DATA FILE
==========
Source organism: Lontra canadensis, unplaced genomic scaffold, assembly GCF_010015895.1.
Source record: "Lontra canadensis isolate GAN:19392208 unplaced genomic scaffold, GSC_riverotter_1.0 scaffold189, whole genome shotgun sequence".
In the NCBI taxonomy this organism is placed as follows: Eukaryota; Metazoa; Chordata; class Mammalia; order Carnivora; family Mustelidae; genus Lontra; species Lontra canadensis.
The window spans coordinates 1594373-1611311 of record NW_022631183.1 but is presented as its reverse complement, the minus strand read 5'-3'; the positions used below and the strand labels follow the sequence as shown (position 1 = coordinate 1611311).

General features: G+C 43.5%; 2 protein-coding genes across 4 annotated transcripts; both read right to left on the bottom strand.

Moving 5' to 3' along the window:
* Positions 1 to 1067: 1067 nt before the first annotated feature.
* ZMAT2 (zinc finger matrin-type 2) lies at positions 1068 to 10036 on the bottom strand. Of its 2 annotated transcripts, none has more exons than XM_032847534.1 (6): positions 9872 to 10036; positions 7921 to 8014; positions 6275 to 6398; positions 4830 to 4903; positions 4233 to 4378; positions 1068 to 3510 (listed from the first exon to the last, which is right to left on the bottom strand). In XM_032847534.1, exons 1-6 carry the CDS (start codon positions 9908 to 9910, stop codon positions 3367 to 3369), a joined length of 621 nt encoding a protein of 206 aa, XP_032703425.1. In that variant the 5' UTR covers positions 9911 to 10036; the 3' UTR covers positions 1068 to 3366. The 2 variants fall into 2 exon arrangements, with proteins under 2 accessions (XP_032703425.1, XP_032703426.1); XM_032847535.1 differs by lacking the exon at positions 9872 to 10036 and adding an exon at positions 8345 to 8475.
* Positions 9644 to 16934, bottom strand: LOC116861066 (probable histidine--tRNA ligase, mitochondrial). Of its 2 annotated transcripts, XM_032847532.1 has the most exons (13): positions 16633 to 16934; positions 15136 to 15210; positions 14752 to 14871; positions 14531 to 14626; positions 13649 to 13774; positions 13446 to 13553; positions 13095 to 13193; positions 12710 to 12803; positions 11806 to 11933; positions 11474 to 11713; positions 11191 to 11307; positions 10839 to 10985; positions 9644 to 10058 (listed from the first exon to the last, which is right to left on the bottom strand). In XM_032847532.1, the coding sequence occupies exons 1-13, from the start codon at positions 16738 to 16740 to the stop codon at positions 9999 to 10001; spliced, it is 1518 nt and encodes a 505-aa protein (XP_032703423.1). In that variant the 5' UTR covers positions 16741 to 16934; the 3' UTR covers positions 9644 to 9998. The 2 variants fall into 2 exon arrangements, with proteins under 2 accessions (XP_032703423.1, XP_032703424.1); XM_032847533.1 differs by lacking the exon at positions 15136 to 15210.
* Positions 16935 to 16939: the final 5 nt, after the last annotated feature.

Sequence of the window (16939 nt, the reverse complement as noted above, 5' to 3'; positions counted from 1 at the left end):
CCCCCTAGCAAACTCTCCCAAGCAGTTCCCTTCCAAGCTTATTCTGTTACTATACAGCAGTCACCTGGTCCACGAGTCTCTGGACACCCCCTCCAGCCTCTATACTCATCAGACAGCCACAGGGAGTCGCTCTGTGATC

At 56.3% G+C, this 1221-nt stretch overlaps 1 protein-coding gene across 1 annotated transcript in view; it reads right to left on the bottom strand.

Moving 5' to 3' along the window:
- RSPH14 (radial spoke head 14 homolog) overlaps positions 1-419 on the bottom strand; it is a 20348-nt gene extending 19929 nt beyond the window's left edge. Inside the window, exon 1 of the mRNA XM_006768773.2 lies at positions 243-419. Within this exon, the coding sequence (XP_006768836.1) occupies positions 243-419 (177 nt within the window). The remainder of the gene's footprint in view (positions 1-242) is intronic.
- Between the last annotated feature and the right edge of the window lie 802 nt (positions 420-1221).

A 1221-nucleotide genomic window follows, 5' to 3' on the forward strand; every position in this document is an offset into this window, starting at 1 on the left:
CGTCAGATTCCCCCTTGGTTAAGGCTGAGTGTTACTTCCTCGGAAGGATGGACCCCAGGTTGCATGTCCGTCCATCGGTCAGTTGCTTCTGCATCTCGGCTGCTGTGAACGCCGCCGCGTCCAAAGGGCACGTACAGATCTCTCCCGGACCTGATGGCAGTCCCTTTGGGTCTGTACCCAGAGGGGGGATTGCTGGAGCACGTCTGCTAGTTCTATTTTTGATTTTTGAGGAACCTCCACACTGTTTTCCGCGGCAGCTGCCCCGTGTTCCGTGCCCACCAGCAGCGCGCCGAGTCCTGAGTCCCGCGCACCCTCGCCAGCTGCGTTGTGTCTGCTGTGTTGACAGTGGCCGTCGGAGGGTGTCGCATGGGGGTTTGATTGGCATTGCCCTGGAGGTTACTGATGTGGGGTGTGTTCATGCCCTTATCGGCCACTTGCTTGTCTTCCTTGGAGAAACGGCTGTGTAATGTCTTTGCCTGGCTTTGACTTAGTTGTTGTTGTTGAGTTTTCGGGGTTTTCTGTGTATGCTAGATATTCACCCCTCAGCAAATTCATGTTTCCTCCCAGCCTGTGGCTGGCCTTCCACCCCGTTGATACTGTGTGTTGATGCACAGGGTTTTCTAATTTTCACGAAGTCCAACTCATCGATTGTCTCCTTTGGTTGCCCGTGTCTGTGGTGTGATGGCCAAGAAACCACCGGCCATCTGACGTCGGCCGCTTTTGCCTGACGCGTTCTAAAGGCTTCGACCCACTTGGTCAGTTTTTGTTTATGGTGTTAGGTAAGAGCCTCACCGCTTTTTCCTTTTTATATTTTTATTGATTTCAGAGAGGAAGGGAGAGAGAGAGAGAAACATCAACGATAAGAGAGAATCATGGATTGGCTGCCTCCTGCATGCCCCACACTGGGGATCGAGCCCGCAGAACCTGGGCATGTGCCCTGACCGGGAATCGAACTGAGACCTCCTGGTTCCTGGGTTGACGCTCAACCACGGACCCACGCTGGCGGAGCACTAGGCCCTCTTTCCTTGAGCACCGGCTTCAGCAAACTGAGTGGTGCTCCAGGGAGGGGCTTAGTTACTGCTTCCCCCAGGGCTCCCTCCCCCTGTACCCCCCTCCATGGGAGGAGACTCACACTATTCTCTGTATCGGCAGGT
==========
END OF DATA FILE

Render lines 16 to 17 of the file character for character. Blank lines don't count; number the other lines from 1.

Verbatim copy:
- Between the last annotated feature and the right edge of the window lie 802 nt (positions 420-1221).

A 1221-nucleotide genomic window follows, 5' to 3' on the forward strand; every position in this document is an offset into this window, starting at 1 on the left: